Beating out pop and juice,and even coffee, tea is the choice drink for the majority of folks in the world, next to good ol’ H2O. According to The Tea Association of Canada,  Canadians consume about 9 billion cups of the leaves per year.

But for those who aren’t tea connoisseurs, you might know the basic types: black, green, and herbals, but do we know the differences? tea

That’s why we’re here: we’re going to dish (er, pour?) you out a primary lesson in tea drinking basics.

The main ingredient

All tea (with the exception of herbal and specialty teas) hail from the Camellia Sinensis bush (easier known as the “tea plant”).
Black tea
Invented in China, black tea was developed as a way to maintain freshness while being exported. Black tea leaves are allowed to fully oxidize, making their leaves darker than their counterparts. (Oxidization, by the way, is the process where the leaf reacts with oxygen). Black tea still remains the most popular choice among tea drinkers. Orange Pekoe is a common type of black tea in many mainstream brands.

Green tea
These leaves are unoxidized; as soon as the leaf is picked, it’s steamed right away, basically preventing the oxidation process from occurring. A similar variety is yellow tea, steamed for a shorter amount of time. Green and yellow teas are generally sourced from China and Japan; Chinese green tea is a little sweeter and lighter, whereas Japanese Green tea is often grassier and fresher.

Oolong tea
Think of a cross-between green and black teas: oolong is semi-oxidized. The length of oxidization affects the flavour of the tea; longer oxidization equals a darker tea, akin to black tea. Shorter oxidation processes taste closer to green tea.

White tea
This Chinese tea is delicate, subtle with a hint of floral. Developed from the buds and young leaves of a tea plant, white tea leaves are fried or steamed immediately after picking, resulting in the least processes of all teas. It tastes a little sweeter, and the least like “tea” (compared to the aforementioned varieties).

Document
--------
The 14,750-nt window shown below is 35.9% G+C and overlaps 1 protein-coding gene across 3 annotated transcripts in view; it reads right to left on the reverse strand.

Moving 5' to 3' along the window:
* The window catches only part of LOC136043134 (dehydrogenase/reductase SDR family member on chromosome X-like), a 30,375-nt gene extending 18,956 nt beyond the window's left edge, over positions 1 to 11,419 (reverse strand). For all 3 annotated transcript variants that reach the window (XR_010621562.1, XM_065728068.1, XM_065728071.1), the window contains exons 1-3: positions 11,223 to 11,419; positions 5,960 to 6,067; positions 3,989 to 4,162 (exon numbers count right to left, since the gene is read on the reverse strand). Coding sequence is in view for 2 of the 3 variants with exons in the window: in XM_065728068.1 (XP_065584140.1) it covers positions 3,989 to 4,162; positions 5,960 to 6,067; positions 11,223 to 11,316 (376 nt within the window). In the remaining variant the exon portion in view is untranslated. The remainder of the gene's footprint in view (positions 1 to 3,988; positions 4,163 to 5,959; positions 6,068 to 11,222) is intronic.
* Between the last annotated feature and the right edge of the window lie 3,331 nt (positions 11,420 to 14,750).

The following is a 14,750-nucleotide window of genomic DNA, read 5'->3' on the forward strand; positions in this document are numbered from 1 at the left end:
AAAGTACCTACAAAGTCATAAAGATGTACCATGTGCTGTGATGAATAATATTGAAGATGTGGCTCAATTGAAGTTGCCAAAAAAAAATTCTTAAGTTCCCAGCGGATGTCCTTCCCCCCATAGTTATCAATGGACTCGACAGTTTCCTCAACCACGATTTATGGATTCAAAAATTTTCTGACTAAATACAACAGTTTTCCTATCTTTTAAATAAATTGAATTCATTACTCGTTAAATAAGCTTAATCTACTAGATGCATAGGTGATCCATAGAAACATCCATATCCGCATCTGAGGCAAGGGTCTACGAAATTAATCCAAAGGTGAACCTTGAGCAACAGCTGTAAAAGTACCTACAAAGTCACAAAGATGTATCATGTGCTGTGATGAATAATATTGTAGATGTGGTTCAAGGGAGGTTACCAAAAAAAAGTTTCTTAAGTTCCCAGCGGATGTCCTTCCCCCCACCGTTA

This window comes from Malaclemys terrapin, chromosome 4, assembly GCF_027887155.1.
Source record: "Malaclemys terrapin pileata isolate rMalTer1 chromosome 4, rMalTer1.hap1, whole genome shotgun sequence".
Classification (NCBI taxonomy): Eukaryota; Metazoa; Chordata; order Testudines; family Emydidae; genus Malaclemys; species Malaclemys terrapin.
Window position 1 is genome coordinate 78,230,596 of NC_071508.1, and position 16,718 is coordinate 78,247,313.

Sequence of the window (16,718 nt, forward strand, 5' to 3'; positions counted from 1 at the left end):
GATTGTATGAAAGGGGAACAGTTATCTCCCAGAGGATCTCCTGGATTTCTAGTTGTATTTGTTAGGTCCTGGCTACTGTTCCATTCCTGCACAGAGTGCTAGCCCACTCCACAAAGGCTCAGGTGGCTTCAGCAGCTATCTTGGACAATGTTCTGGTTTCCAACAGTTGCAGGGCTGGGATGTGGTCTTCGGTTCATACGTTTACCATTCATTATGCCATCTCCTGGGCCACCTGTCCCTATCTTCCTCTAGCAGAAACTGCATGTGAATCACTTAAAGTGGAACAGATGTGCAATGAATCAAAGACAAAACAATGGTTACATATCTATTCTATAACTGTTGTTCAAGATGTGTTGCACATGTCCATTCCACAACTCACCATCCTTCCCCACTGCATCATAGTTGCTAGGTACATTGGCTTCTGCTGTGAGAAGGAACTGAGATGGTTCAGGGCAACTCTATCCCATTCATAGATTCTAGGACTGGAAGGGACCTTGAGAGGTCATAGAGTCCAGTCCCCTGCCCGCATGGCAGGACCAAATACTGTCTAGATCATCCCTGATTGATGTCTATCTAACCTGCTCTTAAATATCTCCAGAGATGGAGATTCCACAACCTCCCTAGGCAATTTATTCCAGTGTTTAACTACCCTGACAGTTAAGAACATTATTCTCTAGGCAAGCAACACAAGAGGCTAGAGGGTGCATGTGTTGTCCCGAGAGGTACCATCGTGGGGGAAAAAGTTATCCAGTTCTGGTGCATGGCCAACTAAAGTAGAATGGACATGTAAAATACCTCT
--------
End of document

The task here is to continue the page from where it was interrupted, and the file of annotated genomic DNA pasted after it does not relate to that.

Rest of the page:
Herbal tea
Known as Tisane in Europe, herbal teas combine leaves, seeds, herbs, flowers, roots, barks and spices , infused together in countless variations. There are no tea leaves present, although some manufactures combine tea leaves to create flavoured tea combination.

Also known as red tea, this caffeine-free alternative is made from a South African shrub, and has a distinct, nutty flavour.

Often a favourite, chai combines black tea with milk, sugar, and spices, including cardamom, cloves, cinnamon, ginger, pepper, allspice and nutmeg

Yerba Maté
n herbal tea that is popular in South America, made by steeping dried leaves of Yerba Mate.

Blooming tea
Also known as flowering tea, blooming teas are a small bundle of dried tea leaves or herbs and flowers that are bound together in a ball. They are prepared in transparent tea pots, and when steeped, the bundle “blooms”  into, what looks like a flower. They most often contain jasmine, lily, and hibiscus.

Tea and caffeine

According to the folks at Celestial Seasonings, per cup, black tea has the most caffeine at 60mg, white tea at 50mg, and green tea at 30mg. Most herbal teas contain almost no caffeine. Coffee generally has about 90mg per cup, and cola about 45mg. (Source)

So how can you reduce the caffeine? About 80% of the caffeine in your tea is released in the initial 30 seconds of steeping time. To reduce the most caffeine from your tea, all of you have to is allow it to steep for about 30 seconds, pour out the brew (but not the bag/leaves), then add more boiling water and re-start the steeping process. Trust us, it tastes the same (and if you’re a tea-lover, it’s a great way to enjoy multiple teas a day.

Antioxidants and tea

According to Health Canada, tea is a source of antioxidants and may support cardiovascular health.

Green tea, especially, is a great choice because of its higher level of antioxidants that combat your body’s free radicals. Free radicals, when left to build in your body, can cause health problems. These antioxidants also benefit and support your cardiovascular system.
You don’t have to travel to specialty tea stores to get on board with new teas. Mainstream brands, avaialble at your grocer, give you the chance to sample them all – without the splurge in case you’re not keen on the flavour.

Our favourites:
Celestial Seasonings
Numi Tea
Stash Tea
Rishi Tea

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